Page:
|Intro||Designer, engraver, publisher|
|A.K.A.||Philippe Galle, Philippum Gallum, Philippus Galle, Filips Galle, Philip Galleus, Philippo Gallaea, Phls. Gal., Philippo Galleo, Philipus Galle, Philippum Gallaeum, Philippus Gallaeus, Philips Galle, Philippo Gallaeo, Philipp Galle, Philipp Galleus, Philip Gallaeo, Philips Gallaeus|
Philip (or Philips) Galle (1537 – March 1612) was a Dutch publisher, best known for publishing old master prints, which he also produced as designer and engraver. He is especially known for his reproductive engravings of paintings.
Galle was born in Haarlem in the Netherlands, where he was a pupil of the humanist and engraver Dirck Volkertsz. Coornhert. According to the RKD, he married Catharina van Rollant on 9 June 1569. They had five children who later became active as artists: Theodoor, Cornelis, Philips II, Justa (who married the engraver Adriaen Collaert) and Catharina (who married the engraver Karel de Mallery).
In Haarlem he engraved several works of the Haarlem painter Maarten van Heemskerck. Even while he worked from 1557 for the Antwerp publisher Hieronymus Cock, he established himself as an independent printer in Haarlem in 1563, where he made prints after Johannes Stradanus and Maerten de Vos. In 1569 the series of Counts of Holland and Zeeland was published, a series of six engravings which he made in Haarlem with Willem Thibaut, just before moving to Antwerp somewhere near the end of 1569 or the start of 1570, probably to avoid the Siege of Haarlem.
His first house in Antwerp was most probably a house called Het Gulden Hert (The Golden Deer), opposite the house of the mapmaker Ortels (also known as Ortelius). He managed Cock's press and succeeded Cock in 1570 and was received as a citizen of Antwerp the following year. The work contains an approbatio, or permission from the ecclesiastical (Roman Catholic) authorities to publish. Galle had a difficult relationship with religion and political power during his entire life. He was a friend of the Antwerp printer Christopher Plantin and perhaps part of the secretive humanist circle of the Familia Caritatis (Family of Love), which makes it difficult to place him as Catholic or Protestant during the Dutch Revolt.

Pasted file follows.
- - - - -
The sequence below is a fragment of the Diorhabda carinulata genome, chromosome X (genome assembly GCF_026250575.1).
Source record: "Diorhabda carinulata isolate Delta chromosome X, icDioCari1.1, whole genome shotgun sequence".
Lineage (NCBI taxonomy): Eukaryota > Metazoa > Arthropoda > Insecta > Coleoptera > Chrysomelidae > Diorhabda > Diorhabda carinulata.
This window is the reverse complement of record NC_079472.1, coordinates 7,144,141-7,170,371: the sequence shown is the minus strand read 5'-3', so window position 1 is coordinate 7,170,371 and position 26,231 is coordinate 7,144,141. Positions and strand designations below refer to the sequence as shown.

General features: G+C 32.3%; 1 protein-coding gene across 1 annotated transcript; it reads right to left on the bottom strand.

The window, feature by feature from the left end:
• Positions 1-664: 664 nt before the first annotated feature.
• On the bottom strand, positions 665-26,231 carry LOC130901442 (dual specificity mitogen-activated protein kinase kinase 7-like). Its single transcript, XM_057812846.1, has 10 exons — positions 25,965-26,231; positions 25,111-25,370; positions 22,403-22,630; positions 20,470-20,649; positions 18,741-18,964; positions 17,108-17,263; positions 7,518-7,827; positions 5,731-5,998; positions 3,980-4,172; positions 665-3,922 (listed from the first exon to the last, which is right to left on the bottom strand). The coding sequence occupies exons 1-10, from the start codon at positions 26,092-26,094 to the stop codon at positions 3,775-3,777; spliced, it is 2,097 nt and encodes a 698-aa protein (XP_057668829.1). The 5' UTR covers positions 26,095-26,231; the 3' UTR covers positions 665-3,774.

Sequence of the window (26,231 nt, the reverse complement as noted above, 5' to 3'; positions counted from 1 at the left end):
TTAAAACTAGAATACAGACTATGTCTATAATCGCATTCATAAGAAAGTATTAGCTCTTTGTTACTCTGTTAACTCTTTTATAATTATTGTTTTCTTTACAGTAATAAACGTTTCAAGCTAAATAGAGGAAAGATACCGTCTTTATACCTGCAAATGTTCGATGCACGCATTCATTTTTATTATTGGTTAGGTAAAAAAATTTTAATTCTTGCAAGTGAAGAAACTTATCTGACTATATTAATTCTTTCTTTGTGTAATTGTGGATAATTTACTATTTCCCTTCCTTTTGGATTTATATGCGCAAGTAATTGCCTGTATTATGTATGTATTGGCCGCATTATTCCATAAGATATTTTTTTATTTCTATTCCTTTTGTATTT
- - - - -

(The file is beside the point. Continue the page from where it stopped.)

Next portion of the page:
Some of his numerous prints made in Antwerp were after Anthonie van Blocklandt, Hans Bol, Marcus Gheeraerts, Gerard Groening, and Hans Vredeman de Vries. Galle had many pupils who became popular engravers. The map engraver Cornelis de Hooghe (or Hogius), who later died a gruesome death when he was beheaded and quartered in the Hague because of a conspiracy against the state, received his education when Galle still lived in Haarlem, while De Hooghe already worked for himself at the moment Galle moved to Antwerp.
Galle's son Cornelis followed him as an engraver. Early works by Cornelis shows a striking similarity to the work of his father.
Philip Galle's press and publishing house was a success. His pupils included his children, de Hooghe, Hendrick Goltzius, Jan-Baptist Barbé, Pieter Nagel, the sons of his colleague Hans Collaert Adriaen and Jan, and Karel van Mallery. His sons and sons-in-law carried on the business at Antwerp through the seventeenth century.
As a resident of Antwerp, Galle witnessed numerous events of the Eighty Years War, notably the siege and looting of the town in 1576 by the Spaniards, called "The Spanish Fury". Galle wrote a Cort Verhael, a short chronicle of these events, which was published around the end of 1578. This booklet, which included several maps, was dedicated to archduke Matthias of Austria, a relative of the legal king Philip II of Spain, but not recognised by him as a landvoogd or supervisor of the country. A later print was dedicated to Jean de Bourgogne, lord of Froidmont or Fromont. This rather personal book, which was translated in several languages soon after its first publication, shows Galle as a peace-loving person who intended to stay far away from the political and military turmoil of his era.
He died in Antwerp in March 1612.